I met a lady named Florence.
She wore a turban on her head.
I was instantly drawn to her by her name, since Florence is, as you know, my favorite city. Also, I'll let you in on a little family secret..... I was conceived in a small town named Florence.
I find that so fitting.
Florence is the founder of Noble Women Of Impact, an organization which works to provide opportunities for women in Uganda. The evening I met Florence, she was a guest at a Women Intelligently Networking meeting. She told us a story about her homeland, giving us such insight into the lives of those Ugandan women. Her story went something like this:
A woman wanted to attend a cake-baking class being offered to the women in her village. She walked to the class even though it was a far distance. Her husband owned a bicycle but she dared not ride it without permission and she knew that to ask, might cause disagreements about her attending the class.
That afternoon she learned how to bake a cake and proudly brought hers home, serving her husband a piece of it that night. He was very surprised to hear that she had attended the class but so happy to have cake that he told her she could not only keep attending but she could ride his bicycle to and from classes.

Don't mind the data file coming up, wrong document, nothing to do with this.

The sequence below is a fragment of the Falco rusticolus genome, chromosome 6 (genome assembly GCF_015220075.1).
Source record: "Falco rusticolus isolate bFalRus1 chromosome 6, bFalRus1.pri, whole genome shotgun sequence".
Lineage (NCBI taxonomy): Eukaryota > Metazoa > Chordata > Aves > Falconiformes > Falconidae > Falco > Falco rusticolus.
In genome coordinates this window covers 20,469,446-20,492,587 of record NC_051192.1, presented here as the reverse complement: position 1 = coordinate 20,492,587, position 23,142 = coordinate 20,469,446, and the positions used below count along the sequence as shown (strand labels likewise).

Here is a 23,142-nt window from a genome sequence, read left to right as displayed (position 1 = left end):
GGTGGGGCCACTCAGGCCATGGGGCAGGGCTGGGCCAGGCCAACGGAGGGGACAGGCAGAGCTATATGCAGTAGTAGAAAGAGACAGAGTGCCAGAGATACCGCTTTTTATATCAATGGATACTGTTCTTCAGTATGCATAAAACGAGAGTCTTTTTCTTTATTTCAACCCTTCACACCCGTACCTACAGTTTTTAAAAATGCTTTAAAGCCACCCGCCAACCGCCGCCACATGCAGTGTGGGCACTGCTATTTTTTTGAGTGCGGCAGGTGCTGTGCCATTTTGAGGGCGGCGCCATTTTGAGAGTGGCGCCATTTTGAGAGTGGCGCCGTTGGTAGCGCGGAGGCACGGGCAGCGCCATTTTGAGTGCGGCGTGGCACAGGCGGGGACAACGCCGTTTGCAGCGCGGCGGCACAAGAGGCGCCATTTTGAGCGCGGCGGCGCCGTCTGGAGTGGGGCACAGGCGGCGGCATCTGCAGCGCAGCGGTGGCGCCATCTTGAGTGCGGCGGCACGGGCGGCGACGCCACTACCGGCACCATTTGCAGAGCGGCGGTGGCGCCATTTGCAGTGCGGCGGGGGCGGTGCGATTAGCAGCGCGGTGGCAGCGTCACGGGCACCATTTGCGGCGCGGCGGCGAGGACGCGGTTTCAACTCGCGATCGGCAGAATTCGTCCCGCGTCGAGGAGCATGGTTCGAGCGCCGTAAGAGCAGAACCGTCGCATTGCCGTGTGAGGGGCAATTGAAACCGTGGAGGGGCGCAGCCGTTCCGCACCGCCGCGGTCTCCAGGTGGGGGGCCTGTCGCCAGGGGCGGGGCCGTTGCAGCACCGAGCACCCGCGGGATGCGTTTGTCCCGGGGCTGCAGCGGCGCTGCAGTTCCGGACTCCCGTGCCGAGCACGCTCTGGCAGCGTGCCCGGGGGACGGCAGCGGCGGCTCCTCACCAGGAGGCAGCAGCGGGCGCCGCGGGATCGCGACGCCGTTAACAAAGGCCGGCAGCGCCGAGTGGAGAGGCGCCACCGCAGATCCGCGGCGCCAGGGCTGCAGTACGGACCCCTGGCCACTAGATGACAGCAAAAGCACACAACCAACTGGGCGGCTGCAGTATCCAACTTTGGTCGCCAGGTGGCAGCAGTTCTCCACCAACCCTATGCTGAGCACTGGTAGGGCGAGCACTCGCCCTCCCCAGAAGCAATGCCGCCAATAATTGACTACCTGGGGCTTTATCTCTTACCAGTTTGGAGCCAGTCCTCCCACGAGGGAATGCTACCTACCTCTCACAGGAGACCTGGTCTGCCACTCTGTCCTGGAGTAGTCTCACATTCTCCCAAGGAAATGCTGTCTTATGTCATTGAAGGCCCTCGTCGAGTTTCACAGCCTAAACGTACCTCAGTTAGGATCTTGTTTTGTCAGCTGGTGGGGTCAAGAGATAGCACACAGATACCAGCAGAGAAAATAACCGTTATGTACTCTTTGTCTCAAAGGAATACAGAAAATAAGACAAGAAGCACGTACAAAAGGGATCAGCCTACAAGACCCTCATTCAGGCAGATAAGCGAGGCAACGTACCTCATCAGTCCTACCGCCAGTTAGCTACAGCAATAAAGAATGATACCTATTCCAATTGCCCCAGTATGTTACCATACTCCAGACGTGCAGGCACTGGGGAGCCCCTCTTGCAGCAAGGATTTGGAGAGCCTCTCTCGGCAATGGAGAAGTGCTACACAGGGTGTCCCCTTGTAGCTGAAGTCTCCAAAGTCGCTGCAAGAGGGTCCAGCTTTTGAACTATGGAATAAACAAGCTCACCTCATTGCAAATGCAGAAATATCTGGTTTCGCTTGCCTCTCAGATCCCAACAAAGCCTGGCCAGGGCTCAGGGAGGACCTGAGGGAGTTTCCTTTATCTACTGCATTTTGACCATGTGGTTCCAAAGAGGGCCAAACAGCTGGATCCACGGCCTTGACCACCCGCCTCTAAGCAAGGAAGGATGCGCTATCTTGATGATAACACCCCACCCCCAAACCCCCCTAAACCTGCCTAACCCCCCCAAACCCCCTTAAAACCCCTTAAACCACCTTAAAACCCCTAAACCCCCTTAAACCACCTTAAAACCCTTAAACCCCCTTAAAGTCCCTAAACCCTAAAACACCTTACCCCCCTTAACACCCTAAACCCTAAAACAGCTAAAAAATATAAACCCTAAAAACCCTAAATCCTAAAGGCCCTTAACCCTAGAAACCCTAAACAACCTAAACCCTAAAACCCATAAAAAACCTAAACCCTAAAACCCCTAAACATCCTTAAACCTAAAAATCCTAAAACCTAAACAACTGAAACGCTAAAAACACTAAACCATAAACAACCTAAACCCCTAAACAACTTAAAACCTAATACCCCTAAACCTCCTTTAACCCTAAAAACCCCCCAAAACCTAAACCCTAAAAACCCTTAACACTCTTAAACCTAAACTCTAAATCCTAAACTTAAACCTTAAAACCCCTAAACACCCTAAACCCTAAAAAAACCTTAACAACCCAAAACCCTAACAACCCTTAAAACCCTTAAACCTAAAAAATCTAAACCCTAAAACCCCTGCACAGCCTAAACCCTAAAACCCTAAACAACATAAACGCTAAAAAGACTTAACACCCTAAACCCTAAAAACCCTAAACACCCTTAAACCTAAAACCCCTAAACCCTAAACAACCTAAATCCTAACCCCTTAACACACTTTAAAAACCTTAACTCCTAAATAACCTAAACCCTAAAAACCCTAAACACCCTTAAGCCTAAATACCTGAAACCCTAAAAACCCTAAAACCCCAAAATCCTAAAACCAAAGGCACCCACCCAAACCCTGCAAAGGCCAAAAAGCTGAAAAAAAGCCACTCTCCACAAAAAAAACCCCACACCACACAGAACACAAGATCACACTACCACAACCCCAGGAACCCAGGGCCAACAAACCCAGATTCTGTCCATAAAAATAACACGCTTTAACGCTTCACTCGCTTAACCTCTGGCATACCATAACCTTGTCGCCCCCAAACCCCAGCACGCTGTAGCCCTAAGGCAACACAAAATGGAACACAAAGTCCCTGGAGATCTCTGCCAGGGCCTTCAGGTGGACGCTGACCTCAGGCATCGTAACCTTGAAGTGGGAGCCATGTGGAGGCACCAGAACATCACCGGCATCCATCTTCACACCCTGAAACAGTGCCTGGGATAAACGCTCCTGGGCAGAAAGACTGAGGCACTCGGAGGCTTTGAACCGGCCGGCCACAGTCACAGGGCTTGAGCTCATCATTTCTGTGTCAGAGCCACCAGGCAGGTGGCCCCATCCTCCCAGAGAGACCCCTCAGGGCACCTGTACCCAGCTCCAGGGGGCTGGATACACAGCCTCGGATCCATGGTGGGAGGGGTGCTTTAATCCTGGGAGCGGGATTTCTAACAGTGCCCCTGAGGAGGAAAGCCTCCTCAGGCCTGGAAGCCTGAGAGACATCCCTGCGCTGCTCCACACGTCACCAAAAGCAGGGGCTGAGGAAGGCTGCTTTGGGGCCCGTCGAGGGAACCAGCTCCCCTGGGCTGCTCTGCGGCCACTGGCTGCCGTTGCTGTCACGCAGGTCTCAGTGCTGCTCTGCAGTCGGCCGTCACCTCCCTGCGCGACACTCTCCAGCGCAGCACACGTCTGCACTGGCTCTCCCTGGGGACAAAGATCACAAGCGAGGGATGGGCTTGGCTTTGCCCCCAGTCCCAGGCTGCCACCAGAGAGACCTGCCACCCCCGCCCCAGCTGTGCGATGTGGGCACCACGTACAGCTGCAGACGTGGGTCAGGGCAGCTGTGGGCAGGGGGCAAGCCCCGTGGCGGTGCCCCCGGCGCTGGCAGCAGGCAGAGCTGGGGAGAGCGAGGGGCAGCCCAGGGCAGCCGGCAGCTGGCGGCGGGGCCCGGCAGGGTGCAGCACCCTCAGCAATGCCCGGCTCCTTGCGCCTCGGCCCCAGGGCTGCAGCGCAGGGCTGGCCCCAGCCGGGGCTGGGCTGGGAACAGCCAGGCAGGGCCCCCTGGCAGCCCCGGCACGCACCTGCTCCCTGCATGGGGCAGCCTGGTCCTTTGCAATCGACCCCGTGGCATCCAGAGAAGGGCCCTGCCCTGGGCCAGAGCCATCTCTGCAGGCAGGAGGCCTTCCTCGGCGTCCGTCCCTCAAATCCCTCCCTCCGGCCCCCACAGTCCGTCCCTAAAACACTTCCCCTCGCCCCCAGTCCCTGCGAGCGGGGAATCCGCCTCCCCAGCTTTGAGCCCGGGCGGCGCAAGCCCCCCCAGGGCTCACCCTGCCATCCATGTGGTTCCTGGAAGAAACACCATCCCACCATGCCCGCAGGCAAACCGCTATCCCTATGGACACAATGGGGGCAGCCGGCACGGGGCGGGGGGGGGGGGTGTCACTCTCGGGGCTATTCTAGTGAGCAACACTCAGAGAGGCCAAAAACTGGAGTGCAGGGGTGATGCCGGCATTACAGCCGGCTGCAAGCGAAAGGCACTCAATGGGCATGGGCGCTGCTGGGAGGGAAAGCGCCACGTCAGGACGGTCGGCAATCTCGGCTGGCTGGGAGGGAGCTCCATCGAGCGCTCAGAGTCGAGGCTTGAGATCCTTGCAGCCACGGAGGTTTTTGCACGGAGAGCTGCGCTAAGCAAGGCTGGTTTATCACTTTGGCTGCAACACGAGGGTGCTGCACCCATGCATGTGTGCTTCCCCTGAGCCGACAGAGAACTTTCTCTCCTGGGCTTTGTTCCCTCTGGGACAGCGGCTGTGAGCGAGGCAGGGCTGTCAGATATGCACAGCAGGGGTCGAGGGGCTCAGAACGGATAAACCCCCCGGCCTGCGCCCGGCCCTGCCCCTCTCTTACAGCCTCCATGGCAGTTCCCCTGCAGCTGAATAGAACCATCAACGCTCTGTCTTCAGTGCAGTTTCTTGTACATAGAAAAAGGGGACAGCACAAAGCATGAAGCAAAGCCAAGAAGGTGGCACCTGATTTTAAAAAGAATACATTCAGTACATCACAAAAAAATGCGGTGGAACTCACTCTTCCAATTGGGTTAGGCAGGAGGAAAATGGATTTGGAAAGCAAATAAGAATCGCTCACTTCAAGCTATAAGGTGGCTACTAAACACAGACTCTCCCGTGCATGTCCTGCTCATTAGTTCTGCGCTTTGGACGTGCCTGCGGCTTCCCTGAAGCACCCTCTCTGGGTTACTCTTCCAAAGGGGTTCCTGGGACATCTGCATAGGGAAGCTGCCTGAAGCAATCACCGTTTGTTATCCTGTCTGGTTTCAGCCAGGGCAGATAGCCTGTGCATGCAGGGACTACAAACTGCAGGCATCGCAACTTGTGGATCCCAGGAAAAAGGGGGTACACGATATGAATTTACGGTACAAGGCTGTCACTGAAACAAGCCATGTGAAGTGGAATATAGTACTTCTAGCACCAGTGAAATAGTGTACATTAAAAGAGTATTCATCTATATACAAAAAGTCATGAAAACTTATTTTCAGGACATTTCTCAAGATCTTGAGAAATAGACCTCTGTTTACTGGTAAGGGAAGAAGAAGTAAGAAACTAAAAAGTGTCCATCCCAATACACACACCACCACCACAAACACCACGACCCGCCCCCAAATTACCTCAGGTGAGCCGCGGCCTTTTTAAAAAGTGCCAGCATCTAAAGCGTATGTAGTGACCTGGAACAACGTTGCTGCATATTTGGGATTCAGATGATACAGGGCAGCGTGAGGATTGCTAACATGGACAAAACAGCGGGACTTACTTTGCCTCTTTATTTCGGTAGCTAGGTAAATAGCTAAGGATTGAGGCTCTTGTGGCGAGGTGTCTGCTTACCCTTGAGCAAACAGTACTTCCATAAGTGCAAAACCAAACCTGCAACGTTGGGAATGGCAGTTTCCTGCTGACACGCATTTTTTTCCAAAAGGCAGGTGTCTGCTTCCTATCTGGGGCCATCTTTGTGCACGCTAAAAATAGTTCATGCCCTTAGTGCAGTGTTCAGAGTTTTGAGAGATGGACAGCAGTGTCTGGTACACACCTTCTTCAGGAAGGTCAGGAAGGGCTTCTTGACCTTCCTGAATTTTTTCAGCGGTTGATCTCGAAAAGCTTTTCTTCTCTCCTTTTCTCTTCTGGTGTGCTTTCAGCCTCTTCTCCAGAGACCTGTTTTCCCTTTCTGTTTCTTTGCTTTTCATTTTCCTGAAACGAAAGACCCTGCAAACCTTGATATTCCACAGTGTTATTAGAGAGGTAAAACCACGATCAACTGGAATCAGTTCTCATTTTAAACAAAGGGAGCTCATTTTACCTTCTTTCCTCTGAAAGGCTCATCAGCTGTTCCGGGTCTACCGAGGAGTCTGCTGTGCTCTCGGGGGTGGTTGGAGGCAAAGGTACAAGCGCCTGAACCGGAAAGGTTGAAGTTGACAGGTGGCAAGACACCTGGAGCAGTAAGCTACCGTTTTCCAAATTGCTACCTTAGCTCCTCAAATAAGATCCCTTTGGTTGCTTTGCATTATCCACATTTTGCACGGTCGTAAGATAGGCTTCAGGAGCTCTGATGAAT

I purchased a cloth from Florence that night and have since joined in with other Networking women, each of us trying to sell three strands of beads for the organization.
The necklaces can be worn singly or wrapped twice. Here's the amazing part; they are made of paper.
Begun by a woman named Margaret, in the town of Jinja, forty-seven other women now make the necklaces to sell in the bead co-op. They twist long, thin triangles of magazine paper into shapes and string them, along with small, colorful beads. The necklaces are then varnished. Each one is $20.
I know, it sounds like an awful lot for a strand of paper beads.
But the next time you kick back with that second glass of Shiraz, take a minute; those three necklaces will send a child to school for an entire year.